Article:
By Joseph Hurley
Scientists searching for some as-yet-unknown theatrical gene might do well to take a look at, along with various Barrymores and Fondas, the three sons of Limerick-born actor Richard Harris.
The brothers, all in their 30s, are variously and successfully engaged in theatrical endeavors. The eldest, the Los Angeles-based Damian, is a film and TV director.
The middle one, Jared, has built a solid career on New York’s off-Broadway stage, with his most notable appearance being in The New Group’s long-running production of Mike Leigh’s "Ecstasy." In addition, Jared Harris’s film career took off in 1995 when he played the title role in Mary Herron’s "I Shot Andy Warhol," and, more recently, played a leading role in Michael Radford’s "B. Monkey," a British production scheduled for New York release on Feb. 26.
Now Jamie, the youngest, is working on a New York stage, in another production of The New Group, Joe Penhall’s "Some Voices," which is running through Saturday at the Theater at St. Clement’s Church on West 46th Street.
"Some Voices" isn’t Harris’s local debut, although it offers him the best opportunity he’s had to date to show what he can do. About a year ago, he appeared at Manhattan Theatre Club’s Stage II in the local premiere of "Dealer’s Choice," an early play by another British playwright, Patrick Marber, who will be represented locally when his current London hit, "Closer," begins Broadway previews on March 9.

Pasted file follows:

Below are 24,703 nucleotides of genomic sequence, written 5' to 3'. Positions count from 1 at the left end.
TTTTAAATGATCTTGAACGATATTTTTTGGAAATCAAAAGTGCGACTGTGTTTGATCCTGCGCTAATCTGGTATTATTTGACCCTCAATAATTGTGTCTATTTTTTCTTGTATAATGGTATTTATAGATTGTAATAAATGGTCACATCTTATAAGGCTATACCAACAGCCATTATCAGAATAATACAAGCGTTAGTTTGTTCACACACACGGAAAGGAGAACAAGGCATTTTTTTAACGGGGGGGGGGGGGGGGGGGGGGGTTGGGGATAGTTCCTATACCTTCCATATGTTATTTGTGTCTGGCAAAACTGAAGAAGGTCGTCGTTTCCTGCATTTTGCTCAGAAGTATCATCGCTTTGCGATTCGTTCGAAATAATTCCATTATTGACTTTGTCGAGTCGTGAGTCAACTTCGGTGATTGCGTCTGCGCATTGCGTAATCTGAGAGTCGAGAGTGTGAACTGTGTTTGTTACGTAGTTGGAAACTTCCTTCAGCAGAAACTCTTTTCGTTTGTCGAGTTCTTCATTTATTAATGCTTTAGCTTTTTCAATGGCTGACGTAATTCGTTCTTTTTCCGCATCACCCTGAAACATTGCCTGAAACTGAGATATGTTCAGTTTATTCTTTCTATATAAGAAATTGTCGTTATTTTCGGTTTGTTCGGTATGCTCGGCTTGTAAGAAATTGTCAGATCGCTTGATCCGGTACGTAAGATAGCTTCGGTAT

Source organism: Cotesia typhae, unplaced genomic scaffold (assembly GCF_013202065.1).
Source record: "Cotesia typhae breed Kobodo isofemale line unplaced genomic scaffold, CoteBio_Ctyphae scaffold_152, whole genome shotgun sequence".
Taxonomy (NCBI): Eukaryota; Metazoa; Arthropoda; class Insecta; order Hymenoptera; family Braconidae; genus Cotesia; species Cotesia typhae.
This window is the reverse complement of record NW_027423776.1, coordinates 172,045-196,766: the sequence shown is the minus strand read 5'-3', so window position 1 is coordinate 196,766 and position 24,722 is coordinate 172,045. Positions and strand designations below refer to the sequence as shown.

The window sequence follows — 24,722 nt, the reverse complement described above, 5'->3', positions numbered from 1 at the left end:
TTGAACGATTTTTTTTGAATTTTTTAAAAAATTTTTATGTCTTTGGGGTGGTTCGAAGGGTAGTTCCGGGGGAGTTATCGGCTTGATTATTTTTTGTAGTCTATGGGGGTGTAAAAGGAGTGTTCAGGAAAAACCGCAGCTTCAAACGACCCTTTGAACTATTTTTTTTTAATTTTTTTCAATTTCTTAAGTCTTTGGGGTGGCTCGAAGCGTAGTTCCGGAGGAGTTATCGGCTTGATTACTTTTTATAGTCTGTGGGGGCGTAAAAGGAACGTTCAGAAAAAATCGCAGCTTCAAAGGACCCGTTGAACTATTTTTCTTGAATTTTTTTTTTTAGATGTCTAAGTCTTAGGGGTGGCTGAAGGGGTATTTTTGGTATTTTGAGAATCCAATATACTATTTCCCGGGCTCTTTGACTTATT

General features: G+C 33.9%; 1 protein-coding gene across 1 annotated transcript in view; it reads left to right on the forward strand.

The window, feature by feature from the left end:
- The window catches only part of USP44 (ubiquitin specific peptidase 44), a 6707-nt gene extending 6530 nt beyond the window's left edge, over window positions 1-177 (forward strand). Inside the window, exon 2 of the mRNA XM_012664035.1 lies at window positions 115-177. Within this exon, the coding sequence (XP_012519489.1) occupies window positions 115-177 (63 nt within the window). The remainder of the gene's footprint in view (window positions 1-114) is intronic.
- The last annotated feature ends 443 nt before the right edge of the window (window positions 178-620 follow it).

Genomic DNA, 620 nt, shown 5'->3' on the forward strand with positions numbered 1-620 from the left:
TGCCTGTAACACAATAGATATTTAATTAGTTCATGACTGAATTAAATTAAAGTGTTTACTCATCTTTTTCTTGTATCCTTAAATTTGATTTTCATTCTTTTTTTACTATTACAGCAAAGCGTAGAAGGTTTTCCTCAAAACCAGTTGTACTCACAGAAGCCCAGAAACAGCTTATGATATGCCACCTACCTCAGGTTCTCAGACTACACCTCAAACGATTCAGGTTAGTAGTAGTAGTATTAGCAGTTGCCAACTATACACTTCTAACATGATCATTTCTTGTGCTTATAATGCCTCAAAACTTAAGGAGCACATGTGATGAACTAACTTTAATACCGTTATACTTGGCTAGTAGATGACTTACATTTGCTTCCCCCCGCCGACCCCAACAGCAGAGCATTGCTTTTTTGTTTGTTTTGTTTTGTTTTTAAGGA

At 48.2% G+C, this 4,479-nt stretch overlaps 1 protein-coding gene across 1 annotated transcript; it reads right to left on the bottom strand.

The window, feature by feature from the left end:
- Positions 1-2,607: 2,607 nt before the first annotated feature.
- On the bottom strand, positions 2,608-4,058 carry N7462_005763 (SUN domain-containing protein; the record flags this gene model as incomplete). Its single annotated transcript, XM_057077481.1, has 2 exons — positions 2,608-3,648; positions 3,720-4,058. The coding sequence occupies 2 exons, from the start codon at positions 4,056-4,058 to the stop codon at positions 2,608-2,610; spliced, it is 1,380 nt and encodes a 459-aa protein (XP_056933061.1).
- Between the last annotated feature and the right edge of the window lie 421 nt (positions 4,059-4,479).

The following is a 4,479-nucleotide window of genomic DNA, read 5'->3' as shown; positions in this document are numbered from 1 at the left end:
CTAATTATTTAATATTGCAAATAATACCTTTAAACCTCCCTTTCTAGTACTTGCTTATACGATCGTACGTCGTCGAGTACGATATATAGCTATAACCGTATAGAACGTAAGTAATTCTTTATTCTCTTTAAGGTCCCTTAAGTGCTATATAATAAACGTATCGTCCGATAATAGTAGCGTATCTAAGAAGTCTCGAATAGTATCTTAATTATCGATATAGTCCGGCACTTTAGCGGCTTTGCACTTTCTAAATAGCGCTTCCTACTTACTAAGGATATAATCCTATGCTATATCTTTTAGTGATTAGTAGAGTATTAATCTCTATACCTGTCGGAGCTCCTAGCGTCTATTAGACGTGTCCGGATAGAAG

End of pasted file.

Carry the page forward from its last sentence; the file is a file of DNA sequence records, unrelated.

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In "Dealer’s Choice," Harris played one of a group of card players, workers in a London restaurant, who play a compulsive series of poker games after business hours.
In "Some Voices," several of whose 18 brief scenes take place behind the scenes in a struggling London eatery, Harris is Ray, a borderline psychotic released from a mental hospital into the somewhat dubious custody of his brother Pete, who is fighting to save the restaurant he inherited.
Last week, Richard Harris, accompanied by Jared, went unannounced to see "Some Voices." Much to the young actor’s satisfaction, his father saw the show twice and was positive about the experience.
"You kind of know when he’s around," Jamie Harris said. "Besides, it’s not all that big a theater."
The 30-year-old actor tends to downplay his connection to his father, since, understandably enough, he’s eager to forge a career on his own merits.
"I just don’t play that particular card," he said, letting it go at that, but added: "He’s a wonderful father. He’s always been very supportive."
His brother Jared agrees, but amplifies a bit. "The strongest things in our lives has always been the relationship between my brothers and myself," Jared Harris said. "When our parents separated and then divorced, we were sort of between 3 or 4 and around 7 or so. We went to boarding schools, right from the start, and at least once, we were all in the same school together."
That school, Ladycrest, in the town of Seaford, in Sussex, doesn’t exist any longer, which Jared Harris seems to think is all to the good.
"They were famous for discipline, with cold showers every morning," he said. "You were never known by your first name there. You were either called by your number, or your last name. Since there were three of us, Damian was ‘Harris Ma’ for major. I was ‘Harris Mi’ for minor, and Jamie was ‘Harris Minimus,’ being the youngest and the smallest."
When Jamie Harris thinks about his school days, his mind seems to zero in on Downside, the Catholic boarding school in Somerset to which both he and Jared moved following Ladycrest.
"It was run by Benedictine monks," he said, "and I was there from the time I was bout 6 until I was 18."
Singer in a rock band